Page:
Linenberger KJ, Bretz SL.2015. Biochemistry students' ideas about how an enzyme interacts with a substrate. Biochem Mol Biol Educ 43:213-22. https://doi.org/10.1002/bmb.20868
Rodriguez J-MG, Towns MH.2019. Analysis of student reasoning about Michaelis-Menten enzyme kinetics: mixed conceptions of enzyme inhibition. Chem. Educ. Res. Pract. 20:428-442. https://doi.org/10.1039/C8RP00276B
Rodriguez J-MG, Hux NP, Philips SJ, Towns MH.2019. Michaelis-Menten Graphs, Lineweaver-Burk Plots, and Reaction Schemes: Investigating Introductory Biochemistry Students' Conceptions of Representations in Enzyme Kinetics. J Chem Educ 96:1833-1845. https://doi.org/10.1021/acs.jchemed.9b00396
Freeman S, Eddy SL, McDonough M, Smith MK, Okoroafor N, Jordt H, Wenderoth MP.2014. Active learning increases student performance in science, engineering, and mathematics. Proc. Natl. Acad. Sci. U.S.A. 111:8410-8415. https://doi.org/10.1073/pnas.1319030111
Armbruster P, Patel M, Johnson E, Weiss M.2009. Active learning and student-centered pedagogy improve student attitudes and performance in introductory biology. CBE Life Sci. Educ. 8:203-213. https://doi.org/10.1187/cbe.09-03-0025
Forbes-Lorman RM, Harris MA, Chang WS, Dent EW, Nordheim EV, Franzen MA.2016. Physical models have gender-specific effects on student understanding of protein structure-function relationships. Biochem Mol Biol Educ 44:326-335. https://doi.org/10.1002/bmb.20956
Newman DL, Stefkovich M, Clasen C, Franzen MA, Wright LK.2018. Physical models can provide superior learning opportunities beyond the benefits of active engagements. Biochem Mol Biol Educ 46:435-444. https://doi.org/10.1002/bmb.21159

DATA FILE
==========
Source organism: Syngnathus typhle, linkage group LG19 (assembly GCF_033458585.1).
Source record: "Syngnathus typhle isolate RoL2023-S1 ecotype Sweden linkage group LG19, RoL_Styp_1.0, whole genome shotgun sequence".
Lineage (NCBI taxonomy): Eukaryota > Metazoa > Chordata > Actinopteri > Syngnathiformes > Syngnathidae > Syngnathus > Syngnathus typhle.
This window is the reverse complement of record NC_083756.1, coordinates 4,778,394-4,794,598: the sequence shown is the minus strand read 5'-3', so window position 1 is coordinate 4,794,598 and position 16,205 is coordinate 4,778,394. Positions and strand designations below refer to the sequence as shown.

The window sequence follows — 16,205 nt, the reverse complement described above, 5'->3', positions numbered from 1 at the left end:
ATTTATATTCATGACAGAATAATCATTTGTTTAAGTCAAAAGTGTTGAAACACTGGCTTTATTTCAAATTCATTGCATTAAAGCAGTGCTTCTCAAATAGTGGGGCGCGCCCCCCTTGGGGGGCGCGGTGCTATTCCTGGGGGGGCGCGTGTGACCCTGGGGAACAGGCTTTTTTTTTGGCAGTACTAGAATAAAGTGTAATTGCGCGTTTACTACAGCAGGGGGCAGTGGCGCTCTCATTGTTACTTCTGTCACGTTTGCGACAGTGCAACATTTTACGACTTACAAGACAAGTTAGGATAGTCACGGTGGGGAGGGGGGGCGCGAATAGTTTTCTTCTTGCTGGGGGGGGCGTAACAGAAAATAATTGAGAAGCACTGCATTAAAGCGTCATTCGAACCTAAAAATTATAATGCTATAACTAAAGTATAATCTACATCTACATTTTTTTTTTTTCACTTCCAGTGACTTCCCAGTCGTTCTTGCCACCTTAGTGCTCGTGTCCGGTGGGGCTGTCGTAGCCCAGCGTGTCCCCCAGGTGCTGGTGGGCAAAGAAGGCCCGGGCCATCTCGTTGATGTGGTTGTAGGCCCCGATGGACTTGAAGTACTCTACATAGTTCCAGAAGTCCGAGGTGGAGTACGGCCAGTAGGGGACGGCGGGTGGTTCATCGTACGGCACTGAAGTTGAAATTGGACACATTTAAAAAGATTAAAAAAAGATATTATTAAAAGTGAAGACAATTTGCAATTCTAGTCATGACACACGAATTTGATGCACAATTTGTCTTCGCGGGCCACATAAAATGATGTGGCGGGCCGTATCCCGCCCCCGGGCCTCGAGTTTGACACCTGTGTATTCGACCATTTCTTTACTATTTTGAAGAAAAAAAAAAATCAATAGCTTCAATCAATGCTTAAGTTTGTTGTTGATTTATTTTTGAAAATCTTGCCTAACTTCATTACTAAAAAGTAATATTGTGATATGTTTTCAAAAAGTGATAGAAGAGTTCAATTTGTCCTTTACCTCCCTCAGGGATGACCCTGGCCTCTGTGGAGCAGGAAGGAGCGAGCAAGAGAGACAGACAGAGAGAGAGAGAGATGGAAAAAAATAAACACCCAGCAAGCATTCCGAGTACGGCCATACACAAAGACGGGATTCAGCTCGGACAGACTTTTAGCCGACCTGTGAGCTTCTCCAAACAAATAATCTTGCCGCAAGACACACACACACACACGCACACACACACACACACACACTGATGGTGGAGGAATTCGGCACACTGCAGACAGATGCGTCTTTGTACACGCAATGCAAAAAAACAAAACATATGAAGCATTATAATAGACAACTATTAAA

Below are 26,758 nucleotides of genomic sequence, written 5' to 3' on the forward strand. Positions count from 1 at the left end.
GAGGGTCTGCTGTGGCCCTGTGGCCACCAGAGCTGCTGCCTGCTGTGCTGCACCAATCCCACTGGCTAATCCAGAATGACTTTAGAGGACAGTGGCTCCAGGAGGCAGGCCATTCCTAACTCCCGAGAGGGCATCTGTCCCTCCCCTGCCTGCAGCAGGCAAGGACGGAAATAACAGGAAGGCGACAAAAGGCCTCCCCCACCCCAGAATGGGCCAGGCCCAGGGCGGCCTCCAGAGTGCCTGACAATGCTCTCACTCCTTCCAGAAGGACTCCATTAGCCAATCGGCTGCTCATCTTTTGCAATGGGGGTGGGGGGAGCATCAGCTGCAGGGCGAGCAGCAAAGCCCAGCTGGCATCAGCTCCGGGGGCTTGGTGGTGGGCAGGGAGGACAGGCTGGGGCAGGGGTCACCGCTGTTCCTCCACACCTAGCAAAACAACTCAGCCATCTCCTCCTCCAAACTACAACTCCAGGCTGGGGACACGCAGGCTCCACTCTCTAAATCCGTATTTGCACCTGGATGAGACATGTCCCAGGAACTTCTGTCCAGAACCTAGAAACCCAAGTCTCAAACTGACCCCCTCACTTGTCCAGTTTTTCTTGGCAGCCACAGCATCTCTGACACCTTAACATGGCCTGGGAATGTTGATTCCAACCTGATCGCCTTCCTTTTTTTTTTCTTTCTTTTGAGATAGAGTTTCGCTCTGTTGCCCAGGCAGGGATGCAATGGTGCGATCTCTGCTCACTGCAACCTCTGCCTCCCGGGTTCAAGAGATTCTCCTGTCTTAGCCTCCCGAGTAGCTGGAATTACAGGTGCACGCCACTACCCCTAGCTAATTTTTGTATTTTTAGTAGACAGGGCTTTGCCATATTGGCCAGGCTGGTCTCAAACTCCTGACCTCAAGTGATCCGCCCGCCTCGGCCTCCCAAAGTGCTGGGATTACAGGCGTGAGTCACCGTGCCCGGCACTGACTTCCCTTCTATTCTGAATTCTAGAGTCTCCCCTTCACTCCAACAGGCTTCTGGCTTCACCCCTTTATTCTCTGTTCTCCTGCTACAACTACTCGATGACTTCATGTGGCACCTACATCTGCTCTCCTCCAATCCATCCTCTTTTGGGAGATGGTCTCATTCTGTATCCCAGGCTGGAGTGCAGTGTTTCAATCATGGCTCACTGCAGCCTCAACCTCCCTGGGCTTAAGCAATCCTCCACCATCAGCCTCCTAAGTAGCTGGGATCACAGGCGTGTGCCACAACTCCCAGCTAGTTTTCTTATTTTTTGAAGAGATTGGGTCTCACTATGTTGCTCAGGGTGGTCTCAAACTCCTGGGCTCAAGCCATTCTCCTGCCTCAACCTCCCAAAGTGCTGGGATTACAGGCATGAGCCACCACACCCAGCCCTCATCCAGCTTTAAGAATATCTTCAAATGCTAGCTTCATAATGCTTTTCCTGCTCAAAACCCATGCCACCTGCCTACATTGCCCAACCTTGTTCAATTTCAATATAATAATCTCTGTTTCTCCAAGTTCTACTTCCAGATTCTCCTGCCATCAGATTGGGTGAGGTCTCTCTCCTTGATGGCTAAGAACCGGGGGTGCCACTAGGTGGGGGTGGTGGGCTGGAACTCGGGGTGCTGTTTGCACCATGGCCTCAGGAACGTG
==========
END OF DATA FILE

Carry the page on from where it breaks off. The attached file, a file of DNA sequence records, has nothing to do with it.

Bailey CP, Minderhout V, Loertscher J.2012. Learning transferable skills in large lecture halls: Implementing a POGIL approach in biochemistry. Biochem Mol Biol Educ 40:1-7. https://doi.org/10.1002/bmb.20556
Friedman EJ, Terry CH. 2020. Investigating enzyme structure and function through model-building and peer teaching in an introductory biology course. CourseSource. https://doi.org/10.24918/cs.2020.4
Runge SW, Hill BJF, Moran WM.2006. A Simple Classroom Teaching Technique To Help Students Understand Michaelis-Menten Kinetics. CBE Life Sci. Educ. 5:348-352. https://doi.org/10.1187/cbe.06-04-0160
Hinckley G.2012. A Method for Teaching Enzyme Kinetics to Nonscience Majors. J Chem Educ 89:1213-1214. https://doi.org/10.1021/ed200839v
House C, Meades G, Linenberger KJ.2016. Approaching a Conceptual Understanding of Enzyme Kinetics and Inhibition: Development of an Active Learning Inquiry Activity for Prehealth and Nonscience Majors. J Chem Educ 93:1397-1400. https://doi.org/10.1021/acs.jchemed.5b00562